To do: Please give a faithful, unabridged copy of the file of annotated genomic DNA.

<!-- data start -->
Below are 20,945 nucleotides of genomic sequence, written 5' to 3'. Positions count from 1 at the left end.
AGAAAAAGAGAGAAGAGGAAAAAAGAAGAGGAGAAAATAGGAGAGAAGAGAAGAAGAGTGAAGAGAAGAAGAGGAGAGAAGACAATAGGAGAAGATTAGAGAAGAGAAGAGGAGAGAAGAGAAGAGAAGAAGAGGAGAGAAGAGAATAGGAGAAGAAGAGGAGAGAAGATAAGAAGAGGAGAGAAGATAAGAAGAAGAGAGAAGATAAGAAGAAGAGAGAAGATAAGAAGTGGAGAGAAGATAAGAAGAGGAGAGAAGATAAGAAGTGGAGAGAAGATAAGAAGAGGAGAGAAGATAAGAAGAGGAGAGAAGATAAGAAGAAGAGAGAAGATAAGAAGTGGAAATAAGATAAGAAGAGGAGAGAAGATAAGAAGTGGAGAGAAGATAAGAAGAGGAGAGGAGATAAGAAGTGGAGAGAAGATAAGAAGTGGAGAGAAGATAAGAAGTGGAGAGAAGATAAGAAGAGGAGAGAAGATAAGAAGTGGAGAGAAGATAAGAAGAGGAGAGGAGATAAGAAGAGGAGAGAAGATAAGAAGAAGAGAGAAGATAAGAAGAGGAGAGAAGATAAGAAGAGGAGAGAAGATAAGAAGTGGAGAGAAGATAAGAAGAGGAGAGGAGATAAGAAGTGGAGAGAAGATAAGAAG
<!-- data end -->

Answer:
Below are 20,945 nucleotides of genomic sequence, written 5' to 3'. Positions count from 1 at the left end.
AGAAAAAGAGAGAAGAGGAAAAAAGAAGAGGAGAAAATAGGAGAGAAGAGAAGAAGAGTGAAGAGAAGAAGAGGAGAGAAGACAATAGGAGAAGATTAGAGAAGAGAAGAGGAGAGAAGAGAAGAGAAGAAGAGGAGAGAAGAGAATAGGAGAAGAAGAGGAGAGAAGATAAGAAGAGGAGAGAAGATAAGAAGAAGAGAGAAGATAAGAAGAAGAGAGAAGATAAGAAGTGGAGAGAAGATAAGAAGAGGAGAGAAGATAAGAAGTGGAGAGAAGATAAGAAGAGGAGAGAAGATAAGAAGAGGAGAGAAGATAAGAAGAAGAGAGAAGATAAGAAGTGGAAATAAGATAAGAAGAGGAGAGAAGATAAGAAGTGGAGAGAAGATAAGAAGAGGAGAGGAGATAAGAAGTGGAGAGAAGATAAGAAGTGGAGAGAAGATAAGAAGTGGAGAGAAGATAAGAAGAGGAGAGAAGATAAGAAGTGGAGAGAAGATAAGAAGAGGAGAGGAGATAAGAAGAGGAGAGAAGATAAGAAGAAGAGAGAAGATAAGAAGAGGAGAGAAGATAAGAAGAGGAGAGAAGATAAGAAGTGGAGAGAAGATAAGAAGAGGAGAGGAGATAAGAAGTGGAGAGAAGATAAGAAG